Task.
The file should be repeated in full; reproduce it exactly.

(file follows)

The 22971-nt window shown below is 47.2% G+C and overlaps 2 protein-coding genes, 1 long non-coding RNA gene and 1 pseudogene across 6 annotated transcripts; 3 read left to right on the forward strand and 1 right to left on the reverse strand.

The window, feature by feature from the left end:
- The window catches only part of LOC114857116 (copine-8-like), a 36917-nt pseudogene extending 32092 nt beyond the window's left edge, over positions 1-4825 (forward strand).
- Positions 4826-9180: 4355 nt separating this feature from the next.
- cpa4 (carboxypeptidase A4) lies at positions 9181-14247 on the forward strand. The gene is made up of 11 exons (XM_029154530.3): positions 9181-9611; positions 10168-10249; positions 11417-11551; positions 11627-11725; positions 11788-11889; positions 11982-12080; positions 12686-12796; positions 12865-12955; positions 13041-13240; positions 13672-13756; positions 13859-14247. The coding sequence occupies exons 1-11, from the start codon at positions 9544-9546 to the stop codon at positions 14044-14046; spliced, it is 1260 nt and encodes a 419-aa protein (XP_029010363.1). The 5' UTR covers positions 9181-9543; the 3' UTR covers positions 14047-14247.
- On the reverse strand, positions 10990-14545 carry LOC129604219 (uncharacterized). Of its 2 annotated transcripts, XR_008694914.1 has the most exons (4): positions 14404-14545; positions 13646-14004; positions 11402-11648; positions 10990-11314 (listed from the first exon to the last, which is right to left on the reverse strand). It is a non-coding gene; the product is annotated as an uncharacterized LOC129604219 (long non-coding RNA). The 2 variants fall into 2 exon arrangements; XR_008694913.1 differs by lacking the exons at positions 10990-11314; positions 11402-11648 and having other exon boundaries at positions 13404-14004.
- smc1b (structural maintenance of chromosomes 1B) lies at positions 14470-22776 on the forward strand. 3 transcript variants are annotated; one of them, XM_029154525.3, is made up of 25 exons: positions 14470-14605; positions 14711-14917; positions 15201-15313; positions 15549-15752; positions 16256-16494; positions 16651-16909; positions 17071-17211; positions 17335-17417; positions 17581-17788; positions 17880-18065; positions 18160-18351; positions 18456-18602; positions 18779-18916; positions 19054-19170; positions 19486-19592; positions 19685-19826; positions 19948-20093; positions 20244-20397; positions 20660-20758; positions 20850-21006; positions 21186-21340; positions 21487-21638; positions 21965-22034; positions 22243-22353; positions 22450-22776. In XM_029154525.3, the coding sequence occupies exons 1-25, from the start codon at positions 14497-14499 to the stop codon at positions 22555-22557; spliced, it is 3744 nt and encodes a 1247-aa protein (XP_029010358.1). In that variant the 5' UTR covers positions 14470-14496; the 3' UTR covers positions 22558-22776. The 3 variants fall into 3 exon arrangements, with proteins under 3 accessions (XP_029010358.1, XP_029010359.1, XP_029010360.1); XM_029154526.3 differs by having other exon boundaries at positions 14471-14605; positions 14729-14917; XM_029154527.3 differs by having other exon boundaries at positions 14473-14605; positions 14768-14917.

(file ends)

The 22971-nt window shown below is 47.2% G+C and overlaps 2 protein-coding genes, 1 long non-coding RNA gene and 1 pseudogene across 6 annotated transcripts; 3 read left to right on the forward strand and 1 right to left on the reverse strand.

The window, feature by feature from the left end:
- The window catches only part of LOC114857116 (copine-8-like), a 36917-nt pseudogene extending 32092 nt beyond the window's left edge, over positions 1-4825 (forward strand).
- Positions 4826-9180: 4355 nt separating this feature from the next.
- cpa4 (carboxypeptidase A4) lies at positions 9181-14247 on the forward strand. The gene is made up of 11 exons (XM_029154530.3): positions 9181-9611; positions 10168-10249; positions 11417-11551; positions 11627-11725; positions 11788-11889; positions 11982-12080; positions 12686-12796; positions 12865-12955; positions 13041-13240; positions 13672-13756; positions 13859-14247. The coding sequence occupies exons 1-11, from the start codon at positions 9544-9546 to the stop codon at positions 14044-14046; spliced, it is 1260 nt and encodes a 419-aa protein (XP_029010363.1). The 5' UTR covers positions 9181-9543; the 3' UTR covers positions 14047-14247.
- On the reverse strand, positions 10990-14545 carry LOC129604219 (uncharacterized). Of its 2 annotated transcripts, XR_008694914.1 has the most exons (4): positions 14404-14545; positions 13646-14004; positions 11402-11648; positions 10990-11314 (listed from the first exon to the last, which is right to left on the reverse strand). It is a non-coding gene; the product is annotated as an uncharacterized LOC129604219 (long non-coding RNA). The 2 variants fall into 2 exon arrangements; XR_008694913.1 differs by lacking the exons at positions 10990-11314; positions 11402-11648 and having other exon boundaries at positions 13404-14004.
- smc1b (structural maintenance of chromosomes 1B) lies at positions 14470-22776 on the forward strand. 3 transcript variants are annotated; one of them, XM_029154525.3, is made up of 25 exons: positions 14470-14605; positions 14711-14917; positions 15201-15313; positions 15549-15752; positions 16256-16494; positions 16651-16909; positions 17071-17211; positions 17335-17417; positions 17581-17788; positions 17880-18065; positions 18160-18351; positions 18456-18602; positions 18779-18916; positions 19054-19170; positions 19486-19592; positions 19685-19826; positions 19948-20093; positions 20244-20397; positions 20660-20758; positions 20850-21006; positions 21186-21340; positions 21487-21638; positions 21965-22034; positions 22243-22353; positions 22450-22776. In XM_029154525.3, the coding sequence occupies exons 1-25, from the start codon at positions 14497-14499 to the stop codon at positions 22555-22557; spliced, it is 3744 nt and encodes a 1247-aa protein (XP_029010358.1). In that variant the 5' UTR covers positions 14470-14496; the 3' UTR covers positions 22558-22776. The 3 variants fall into 3 exon arrangements, with proteins under 3 accessions (XP_029010358.1, XP_029010359.1, XP_029010360.1); XM_029154526.3 differs by having other exon boundaries at positions 14471-14605; positions 14729-14917; XM_029154527.3 differs by having other exon boundaries at positions 14473-14605; positions 14768-14917.